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Brexit Tremors Prove Virtue of True Geographical Exposure

Brexit Tremors Prove Virtue of True Geographical Exposure

Jul. 14, 2016

Jul. 14, 2016

The market response to the result of the UK’s EU referendum on Jun. 23 – an 11% slump in both sterling and European equities in two days – was indicative of the momentous scale of such a decision. Investors scrambled to gauge the effect that a British exit will have on the region’s trade and growth, as well as the impact of a weaker pound and euro. Judging by the scope of the sell-off, investors expect dire economic consequences.

Polls and most analysts had failed to predict a `Leave’ victory. And yet, the result may be only the first chapter in a likely period of deep uncertainty for Britain, both politically and economically. When and how the country will end its EU membership, and what sort of relationship between the two parties will emerge, has yet to be defined.

The length of the departure negotiations will undoubtedly prompt companies to halt investment and hiring decisions, and consumers to slow spending, amid the uncertain outlook. 

UK revenue exposure

With the benefit of hindsight, investors who had hedged their exposure to the UK – the world’s fifth-largest economy – were able to relatively protect their holdings.

Not surprisingly, those companies most exposed to the UK bore the brunt of losses. An analysis by STOXX Ltd. shows the extent of that differential: After dividing all members of the UK market into four quartiles according to their revenue dependence on the domestic economy, the study shows that companies with the highest exposure to the UK (those for which between 75% and 100% of sales are derived from the country) fell, as a median performance, 10.3% on the day after the vote. By contrast, the quartile of companies that get a quarter or less of revenue from the UK rose 0.8%.

A similar trend was observed within US companies, even if the differential between the four quartiles was noticeably narrower. The group of companies with the highest sales to the UK dropped 5% on Jun. 24, compared with a 2.1% decline for those with zero-to-25% dependence on the UK. The real geographical exposure of businesses, as shown above, is a key source of value and risk and something that features high in investors’ minds.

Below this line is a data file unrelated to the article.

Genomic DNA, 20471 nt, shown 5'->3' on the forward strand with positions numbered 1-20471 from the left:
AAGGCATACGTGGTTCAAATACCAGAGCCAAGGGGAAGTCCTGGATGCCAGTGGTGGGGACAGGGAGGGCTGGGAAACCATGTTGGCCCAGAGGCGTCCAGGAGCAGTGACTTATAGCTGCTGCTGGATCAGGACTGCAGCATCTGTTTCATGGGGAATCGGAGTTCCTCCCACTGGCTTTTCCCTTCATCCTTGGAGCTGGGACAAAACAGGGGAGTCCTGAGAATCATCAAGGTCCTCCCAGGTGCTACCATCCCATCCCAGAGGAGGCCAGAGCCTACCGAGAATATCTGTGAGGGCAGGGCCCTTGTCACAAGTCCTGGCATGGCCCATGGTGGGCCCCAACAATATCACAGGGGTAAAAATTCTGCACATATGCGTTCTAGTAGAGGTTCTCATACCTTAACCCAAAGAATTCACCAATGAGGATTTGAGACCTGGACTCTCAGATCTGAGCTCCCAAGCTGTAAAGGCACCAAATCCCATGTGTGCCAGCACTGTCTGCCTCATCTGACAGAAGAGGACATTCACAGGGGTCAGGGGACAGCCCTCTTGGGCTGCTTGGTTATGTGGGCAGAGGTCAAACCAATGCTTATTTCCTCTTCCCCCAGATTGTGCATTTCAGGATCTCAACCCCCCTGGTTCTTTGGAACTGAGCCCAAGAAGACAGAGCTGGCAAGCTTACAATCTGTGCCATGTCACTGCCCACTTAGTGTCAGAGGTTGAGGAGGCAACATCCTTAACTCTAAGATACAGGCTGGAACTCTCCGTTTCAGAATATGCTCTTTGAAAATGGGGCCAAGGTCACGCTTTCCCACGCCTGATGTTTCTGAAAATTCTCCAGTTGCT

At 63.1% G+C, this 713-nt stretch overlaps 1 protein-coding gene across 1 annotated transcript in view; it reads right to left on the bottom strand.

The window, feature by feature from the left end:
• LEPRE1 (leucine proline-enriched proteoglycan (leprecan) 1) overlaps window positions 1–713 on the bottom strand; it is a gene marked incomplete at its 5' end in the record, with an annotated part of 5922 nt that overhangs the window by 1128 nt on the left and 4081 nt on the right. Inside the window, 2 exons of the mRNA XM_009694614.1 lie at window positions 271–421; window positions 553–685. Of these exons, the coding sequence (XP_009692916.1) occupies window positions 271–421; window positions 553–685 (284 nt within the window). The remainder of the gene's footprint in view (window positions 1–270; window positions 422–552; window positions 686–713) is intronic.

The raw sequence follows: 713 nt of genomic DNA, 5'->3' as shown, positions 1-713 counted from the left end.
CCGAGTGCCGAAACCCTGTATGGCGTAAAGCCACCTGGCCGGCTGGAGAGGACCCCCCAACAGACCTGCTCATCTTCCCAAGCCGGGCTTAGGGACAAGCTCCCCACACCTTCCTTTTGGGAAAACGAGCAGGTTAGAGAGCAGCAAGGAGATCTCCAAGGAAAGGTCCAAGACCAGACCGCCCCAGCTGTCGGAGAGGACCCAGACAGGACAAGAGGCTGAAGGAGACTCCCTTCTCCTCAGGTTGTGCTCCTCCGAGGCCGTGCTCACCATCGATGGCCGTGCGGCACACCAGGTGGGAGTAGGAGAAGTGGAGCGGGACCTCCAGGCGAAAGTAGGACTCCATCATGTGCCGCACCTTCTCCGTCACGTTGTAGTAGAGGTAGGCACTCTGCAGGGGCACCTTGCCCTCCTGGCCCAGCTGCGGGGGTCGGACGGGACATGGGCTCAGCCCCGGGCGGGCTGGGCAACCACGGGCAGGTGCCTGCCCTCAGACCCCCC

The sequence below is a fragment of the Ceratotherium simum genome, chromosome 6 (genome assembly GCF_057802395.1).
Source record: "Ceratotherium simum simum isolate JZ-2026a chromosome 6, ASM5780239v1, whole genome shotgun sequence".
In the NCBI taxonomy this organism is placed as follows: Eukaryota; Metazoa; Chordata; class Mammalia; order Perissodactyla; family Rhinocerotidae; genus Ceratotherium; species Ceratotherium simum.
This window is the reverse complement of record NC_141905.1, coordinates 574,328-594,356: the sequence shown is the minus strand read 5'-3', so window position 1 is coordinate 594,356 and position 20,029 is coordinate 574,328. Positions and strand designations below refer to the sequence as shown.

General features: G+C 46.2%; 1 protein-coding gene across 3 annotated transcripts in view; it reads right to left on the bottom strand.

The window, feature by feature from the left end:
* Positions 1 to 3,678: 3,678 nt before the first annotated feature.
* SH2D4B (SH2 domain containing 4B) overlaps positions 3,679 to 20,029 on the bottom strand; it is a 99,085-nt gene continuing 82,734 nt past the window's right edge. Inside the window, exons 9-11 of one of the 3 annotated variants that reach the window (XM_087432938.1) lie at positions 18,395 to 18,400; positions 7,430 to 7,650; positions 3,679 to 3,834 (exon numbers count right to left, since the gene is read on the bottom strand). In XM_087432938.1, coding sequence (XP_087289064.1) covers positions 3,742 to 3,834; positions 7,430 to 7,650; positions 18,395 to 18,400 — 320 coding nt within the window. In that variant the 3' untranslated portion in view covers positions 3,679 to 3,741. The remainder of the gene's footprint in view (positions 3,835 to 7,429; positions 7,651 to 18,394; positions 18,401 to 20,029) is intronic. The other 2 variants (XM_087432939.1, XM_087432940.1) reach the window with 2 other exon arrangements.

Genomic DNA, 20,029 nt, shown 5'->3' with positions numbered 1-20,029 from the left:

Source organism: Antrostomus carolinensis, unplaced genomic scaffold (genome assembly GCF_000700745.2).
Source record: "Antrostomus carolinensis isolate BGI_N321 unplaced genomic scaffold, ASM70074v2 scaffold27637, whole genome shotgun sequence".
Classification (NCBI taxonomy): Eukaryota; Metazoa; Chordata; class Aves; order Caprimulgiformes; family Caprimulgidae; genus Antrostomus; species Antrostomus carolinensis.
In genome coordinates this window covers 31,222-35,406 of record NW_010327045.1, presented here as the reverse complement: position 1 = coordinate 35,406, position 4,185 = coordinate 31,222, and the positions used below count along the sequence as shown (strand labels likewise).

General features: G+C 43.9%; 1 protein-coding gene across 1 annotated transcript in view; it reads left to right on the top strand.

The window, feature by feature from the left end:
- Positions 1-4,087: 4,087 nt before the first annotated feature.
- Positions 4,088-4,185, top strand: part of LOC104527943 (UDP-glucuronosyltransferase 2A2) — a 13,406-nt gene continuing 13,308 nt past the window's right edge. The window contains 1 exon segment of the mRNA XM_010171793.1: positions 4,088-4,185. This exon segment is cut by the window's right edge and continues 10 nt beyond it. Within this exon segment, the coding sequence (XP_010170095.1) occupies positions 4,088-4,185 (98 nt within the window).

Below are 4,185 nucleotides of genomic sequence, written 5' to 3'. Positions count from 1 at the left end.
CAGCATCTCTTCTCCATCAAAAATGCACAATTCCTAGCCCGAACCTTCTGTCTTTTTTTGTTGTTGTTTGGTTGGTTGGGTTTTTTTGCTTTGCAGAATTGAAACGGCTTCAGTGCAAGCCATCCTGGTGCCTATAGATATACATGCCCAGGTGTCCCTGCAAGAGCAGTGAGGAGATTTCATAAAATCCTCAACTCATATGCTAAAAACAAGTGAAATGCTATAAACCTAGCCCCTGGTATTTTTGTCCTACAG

The pattern extended into the following week, ending July 1, when companies with the highest ratios of British revenues in the UK and the US showed the worst performance. This happened even as market sentiment improved and indices across the board posted gains.

Mitigating geographic risks

Taking the same quartile classification of the analysis above, the STOXX True Exposure™ Indices offer a similar regional-revenue approach on conventional regional and country benchmarks. The STOXX TRU™ Indices, as they are known, allow investments into predefined countries or regions by selecting companies that have a dominant economic exposure to the targeted area rather than looking at where their headquarters are based. For more on the indices, please click here.   

Table 1 shows the performance on Jun. 24 of the STOXX UK 180 and STOXX USA 900 indices, labeled `benchmark’. To the right are the four categories of their derived STOXX TRU Indices (from 25% to 100% minimum exposure to the UK and US, respectively) and their performances. In the UK case, the higher the “required” revenue exposure to the local market, the worst the performance. For the US, on the other hand, the opposite holds true.



TRU 25%

TRU 50%

TRU 75%

TRU 100%














”With the STOXX TRU index solutions, investors had, in this instance, a tool at hand to mitigate the effect of a potential negative Brexit outcome on stock prices,’’ said Dr. Jan-Carl Plagge, Head of Applied Research at STOXX. ”This is precisely the idea behind the STOXX TRU Indices: understanding regional revenue exposures of single companies or entire portfolios to allow investors to be in control and to make active decisions about markets to which they want or do not want to be exposed to. Rather than to leave it subject to the composition of conventional indices."        

Brexit was an unusual phenomenon in that it is not often that such level of volatility is centered around one of the world’s most advanced economies. Market tail risks work that way: the more unexpected the event, the wider its repercussion. The UK vote is a reminder that being able to create a portfolio of real geographical exposure can protect it of Brexit-like events and is a useful option for investment allocations.



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